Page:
I especially understand your point about ultimate fighting. A bar full of football fans is fun, a bar full of UFC fans is pathetic. I actually was interested to see a certain PPV fight, so me and my roommate went up to a Hooters restaurant where they show it and actually don’t charge cover! (They make it back in wings and beer… oh, my stomach.)

I discovered while parts of the fight were mildly interesting, overall it wasn’t something I enjoyed. The crowd probably had something to do with it. Whenever there was a takedown, the crowd would erupt with a cheer that reeked of violence. Then as the two combatants dry humped each other for five minutes, people actually fixate on it like soccer fans on the World Cup. If by an act of God there were actually back-and-forth punching, the crowd would be as uncontrollable as a Cincinnati crowd waiting for the Who.

What a bunch of ingrates. I am sure at least 50% of them would vote for misogynistic violence if they actually voted or could mark an X. The best ones are wearing the infamous “Tapout” shirts that we see everywhere now. Only one or two guys should be allowed to wear that shirt. The others are skinny little tools whose Mom let them out of the basement after they finished their chores. If they were ever in an actual fight they would look like those tabloid photos of Gary Coleman in a coma. (Too soon?)

Note: If you want to take a girl out, hit the J Alexander’s out by 14-mile and Northwestern. The dining room has absolutely no TVs and proper ambiance and mood lighting. You can actually get a good meal and a bottle of wine for a decent enough price. Not too expensive to make you cringe but not too cheap to kill all chance of romance.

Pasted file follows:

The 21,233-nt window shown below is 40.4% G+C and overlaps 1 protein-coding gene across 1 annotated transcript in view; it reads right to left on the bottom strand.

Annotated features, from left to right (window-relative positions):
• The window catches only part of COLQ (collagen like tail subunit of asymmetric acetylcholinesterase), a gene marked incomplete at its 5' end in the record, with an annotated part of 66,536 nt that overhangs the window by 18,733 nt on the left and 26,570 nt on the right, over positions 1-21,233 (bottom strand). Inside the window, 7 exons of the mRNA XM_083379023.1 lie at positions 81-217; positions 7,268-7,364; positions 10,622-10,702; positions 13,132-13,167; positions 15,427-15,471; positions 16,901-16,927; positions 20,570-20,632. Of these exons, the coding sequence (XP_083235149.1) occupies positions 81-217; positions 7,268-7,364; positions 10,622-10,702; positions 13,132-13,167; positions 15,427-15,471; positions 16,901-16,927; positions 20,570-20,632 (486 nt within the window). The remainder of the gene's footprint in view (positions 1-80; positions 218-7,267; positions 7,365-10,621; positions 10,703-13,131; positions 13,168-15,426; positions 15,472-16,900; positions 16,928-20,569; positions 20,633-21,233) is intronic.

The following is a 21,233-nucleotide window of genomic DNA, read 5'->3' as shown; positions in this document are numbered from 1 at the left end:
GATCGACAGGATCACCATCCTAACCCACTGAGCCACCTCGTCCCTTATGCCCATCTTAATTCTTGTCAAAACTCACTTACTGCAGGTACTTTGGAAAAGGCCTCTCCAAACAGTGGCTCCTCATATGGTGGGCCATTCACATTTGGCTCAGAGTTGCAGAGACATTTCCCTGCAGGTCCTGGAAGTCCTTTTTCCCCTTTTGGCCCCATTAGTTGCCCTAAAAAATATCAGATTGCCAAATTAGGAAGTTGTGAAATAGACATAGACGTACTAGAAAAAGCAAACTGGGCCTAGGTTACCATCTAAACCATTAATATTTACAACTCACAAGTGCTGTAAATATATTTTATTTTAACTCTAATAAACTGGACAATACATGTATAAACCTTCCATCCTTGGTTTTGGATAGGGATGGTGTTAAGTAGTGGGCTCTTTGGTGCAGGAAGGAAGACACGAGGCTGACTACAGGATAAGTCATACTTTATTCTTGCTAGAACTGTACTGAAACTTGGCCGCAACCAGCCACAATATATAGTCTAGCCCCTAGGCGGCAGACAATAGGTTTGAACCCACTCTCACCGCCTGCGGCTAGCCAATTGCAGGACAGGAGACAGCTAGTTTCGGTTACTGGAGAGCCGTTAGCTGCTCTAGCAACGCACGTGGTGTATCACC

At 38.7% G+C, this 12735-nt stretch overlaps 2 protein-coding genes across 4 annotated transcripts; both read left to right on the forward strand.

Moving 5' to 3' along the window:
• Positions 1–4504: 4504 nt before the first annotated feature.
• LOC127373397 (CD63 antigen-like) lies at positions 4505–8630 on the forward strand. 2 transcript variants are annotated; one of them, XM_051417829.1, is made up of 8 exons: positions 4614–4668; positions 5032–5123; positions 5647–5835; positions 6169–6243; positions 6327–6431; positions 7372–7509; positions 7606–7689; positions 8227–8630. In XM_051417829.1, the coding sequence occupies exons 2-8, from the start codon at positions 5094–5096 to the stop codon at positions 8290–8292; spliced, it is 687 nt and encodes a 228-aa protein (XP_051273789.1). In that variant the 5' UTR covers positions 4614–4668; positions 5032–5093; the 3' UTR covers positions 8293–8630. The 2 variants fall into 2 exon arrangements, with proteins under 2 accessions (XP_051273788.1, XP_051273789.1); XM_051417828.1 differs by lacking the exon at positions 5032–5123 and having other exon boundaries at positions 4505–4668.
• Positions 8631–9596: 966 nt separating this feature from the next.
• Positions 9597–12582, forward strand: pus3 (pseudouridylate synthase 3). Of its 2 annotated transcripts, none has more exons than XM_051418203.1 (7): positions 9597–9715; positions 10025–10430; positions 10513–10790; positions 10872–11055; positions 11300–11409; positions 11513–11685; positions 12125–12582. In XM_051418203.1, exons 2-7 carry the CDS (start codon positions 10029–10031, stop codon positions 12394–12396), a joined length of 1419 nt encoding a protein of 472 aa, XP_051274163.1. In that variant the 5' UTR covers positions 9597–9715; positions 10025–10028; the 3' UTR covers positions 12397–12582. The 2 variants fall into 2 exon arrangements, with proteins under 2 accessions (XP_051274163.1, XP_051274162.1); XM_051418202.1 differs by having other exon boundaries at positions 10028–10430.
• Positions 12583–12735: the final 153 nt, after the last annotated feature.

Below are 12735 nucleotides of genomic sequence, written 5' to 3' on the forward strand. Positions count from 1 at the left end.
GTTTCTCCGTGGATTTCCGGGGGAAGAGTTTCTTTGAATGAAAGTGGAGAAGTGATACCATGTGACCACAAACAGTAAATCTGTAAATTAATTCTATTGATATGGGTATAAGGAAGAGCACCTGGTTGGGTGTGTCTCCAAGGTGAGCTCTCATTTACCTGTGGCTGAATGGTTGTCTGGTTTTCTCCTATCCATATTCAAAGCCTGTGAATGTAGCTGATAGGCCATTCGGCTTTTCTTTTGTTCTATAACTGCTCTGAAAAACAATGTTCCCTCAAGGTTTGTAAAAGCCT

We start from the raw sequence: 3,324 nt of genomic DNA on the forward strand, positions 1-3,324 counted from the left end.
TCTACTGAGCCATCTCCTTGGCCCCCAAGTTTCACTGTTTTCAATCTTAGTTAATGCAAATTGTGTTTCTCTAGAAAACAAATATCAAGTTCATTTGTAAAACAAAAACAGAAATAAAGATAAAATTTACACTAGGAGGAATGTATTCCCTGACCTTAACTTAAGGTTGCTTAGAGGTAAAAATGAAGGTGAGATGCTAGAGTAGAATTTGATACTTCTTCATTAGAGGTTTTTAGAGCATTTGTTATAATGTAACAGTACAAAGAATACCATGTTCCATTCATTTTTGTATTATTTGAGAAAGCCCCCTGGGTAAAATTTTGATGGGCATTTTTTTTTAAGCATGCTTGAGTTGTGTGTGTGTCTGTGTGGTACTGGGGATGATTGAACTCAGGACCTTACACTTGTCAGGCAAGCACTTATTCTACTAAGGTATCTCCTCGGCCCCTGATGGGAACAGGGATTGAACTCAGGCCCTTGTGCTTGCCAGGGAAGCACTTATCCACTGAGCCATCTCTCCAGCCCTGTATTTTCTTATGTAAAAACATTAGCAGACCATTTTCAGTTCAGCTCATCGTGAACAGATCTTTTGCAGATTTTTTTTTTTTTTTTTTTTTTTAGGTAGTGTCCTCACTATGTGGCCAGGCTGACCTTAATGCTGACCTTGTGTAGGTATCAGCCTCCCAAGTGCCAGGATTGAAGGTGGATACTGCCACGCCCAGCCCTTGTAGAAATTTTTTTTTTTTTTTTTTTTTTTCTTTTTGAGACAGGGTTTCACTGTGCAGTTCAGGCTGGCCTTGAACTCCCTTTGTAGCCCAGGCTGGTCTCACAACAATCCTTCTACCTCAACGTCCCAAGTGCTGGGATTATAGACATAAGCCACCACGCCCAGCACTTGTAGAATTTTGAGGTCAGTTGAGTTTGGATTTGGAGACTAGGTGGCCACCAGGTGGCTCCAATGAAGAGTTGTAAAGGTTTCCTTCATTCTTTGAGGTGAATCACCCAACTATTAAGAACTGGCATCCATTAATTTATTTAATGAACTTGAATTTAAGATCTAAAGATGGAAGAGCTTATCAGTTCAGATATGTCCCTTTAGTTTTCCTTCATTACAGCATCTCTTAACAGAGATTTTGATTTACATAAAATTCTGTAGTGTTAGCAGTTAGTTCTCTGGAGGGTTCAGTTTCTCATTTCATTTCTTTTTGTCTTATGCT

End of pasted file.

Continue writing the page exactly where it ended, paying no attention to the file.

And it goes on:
Picking up what you’re laying down, I, too, have reached a point that when I want to go out to the bar I can’t think of any where I am guaranteed a good time. The closest thing is Mr. B’s. I used to work there and know some friendly faces. They have reasonably priced imports and two-dollar pints of Bud or Labatt if you feel like slumming. Even here in redneck Waterford the ten-dollar martini has surfaced. Try hitting the Shark club. No real atmosphere, and even a 12-oz. domestic will cost you five bucks with tip. This is why no one goes out anymore. Money is tight everywhere and what’s the point of pissing away the electric bill on a night of no conversation, sipping on an Appletini?!

The redneck bars are OK for prices but try to have a conversation without using racial slurs and you’ll be branded a homo. The living-room couch looks much more inviting. I understand you miss the cigarettes from back in the day and I get it but you can’t take away my fun. I won’t do a complete recall of my smoking article, but I have the best time walking up to the entrance of a bar and seeing the unwashed masses huddled in a smoking circle. I immediately have to say “Wow, this many people still smoke. I can’t believe there are that many morons left in the world…”

It angers them but they won’t give up that last drag before going inside, so they’re not going to get into it with me. As I said, it is un-American to tell someone how to run their business and people should be allowed to smoke, but I am also allowed to diss them. Thanks for letting me rant. It is not as humorous as I try to be but it is tough to be funny when you don’t have the solution to the problems being discussed. Let me know when you want to try to do a beer hookup.

Stay gold, Ponyboy.

Pizza Man